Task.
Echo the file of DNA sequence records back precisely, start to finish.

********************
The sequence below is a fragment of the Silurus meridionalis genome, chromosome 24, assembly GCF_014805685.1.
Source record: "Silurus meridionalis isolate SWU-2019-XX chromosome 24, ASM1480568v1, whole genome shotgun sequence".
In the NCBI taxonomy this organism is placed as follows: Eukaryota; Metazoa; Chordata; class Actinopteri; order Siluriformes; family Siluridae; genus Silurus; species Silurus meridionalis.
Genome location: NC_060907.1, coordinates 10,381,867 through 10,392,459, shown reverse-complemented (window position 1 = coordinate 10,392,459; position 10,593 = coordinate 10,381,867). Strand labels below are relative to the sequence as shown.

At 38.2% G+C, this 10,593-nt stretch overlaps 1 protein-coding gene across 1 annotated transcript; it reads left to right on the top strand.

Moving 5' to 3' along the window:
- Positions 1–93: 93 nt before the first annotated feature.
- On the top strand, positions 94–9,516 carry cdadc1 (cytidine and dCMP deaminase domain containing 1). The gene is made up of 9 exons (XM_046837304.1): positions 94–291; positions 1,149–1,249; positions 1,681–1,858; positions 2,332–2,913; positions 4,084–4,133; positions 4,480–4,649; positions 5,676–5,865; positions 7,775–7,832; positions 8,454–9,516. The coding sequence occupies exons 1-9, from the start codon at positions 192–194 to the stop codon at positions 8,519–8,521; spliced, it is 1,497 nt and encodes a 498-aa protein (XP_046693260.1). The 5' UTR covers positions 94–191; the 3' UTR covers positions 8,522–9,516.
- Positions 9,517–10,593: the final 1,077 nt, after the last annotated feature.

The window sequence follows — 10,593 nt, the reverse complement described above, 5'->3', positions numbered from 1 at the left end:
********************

The sequence below is a fragment of the Silurus meridionalis genome, chromosome 24, assembly GCF_014805685.1.
Source record: "Silurus meridionalis isolate SWU-2019-XX chromosome 24, ASM1480568v1, whole genome shotgun sequence".
In the NCBI taxonomy this organism is placed as follows: Eukaryota; Metazoa; Chordata; class Actinopteri; order Siluriformes; family Siluridae; genus Silurus; species Silurus meridionalis.
Genome location: NC_060907.1, coordinates 10,381,867 through 10,392,459, shown reverse-complemented (window position 1 = coordinate 10,392,459; position 10,593 = coordinate 10,381,867). Strand labels below are relative to the sequence as shown.

At 38.2% G+C, this 10,593-nt stretch overlaps 1 protein-coding gene across 1 annotated transcript; it reads left to right on the top strand.

Moving 5' to 3' along the window:
- Positions 1–93: 93 nt before the first annotated feature.
- On the top strand, positions 94–9,516 carry cdadc1 (cytidine and dCMP deaminase domain containing 1). The gene is made up of 9 exons (XM_046837304.1): positions 94–291; positions 1,149–1,249; positions 1,681–1,858; positions 2,332–2,913; positions 4,084–4,133; positions 4,480–4,649; positions 5,676–5,865; positions 7,775–7,832; positions 8,454–9,516. The coding sequence occupies exons 1-9, from the start codon at positions 192–194 to the stop codon at positions 8,519–8,521; spliced, it is 1,497 nt and encodes a 498-aa protein (XP_046693260.1). The 5' UTR covers positions 94–191; the 3' UTR covers positions 8,522–9,516.
- Positions 9,517–10,593: the final 1,077 nt, after the last annotated feature.

The window sequence follows — 10,593 nt, the reverse complement described above, 5'->3', positions numbered from 1 at the left end: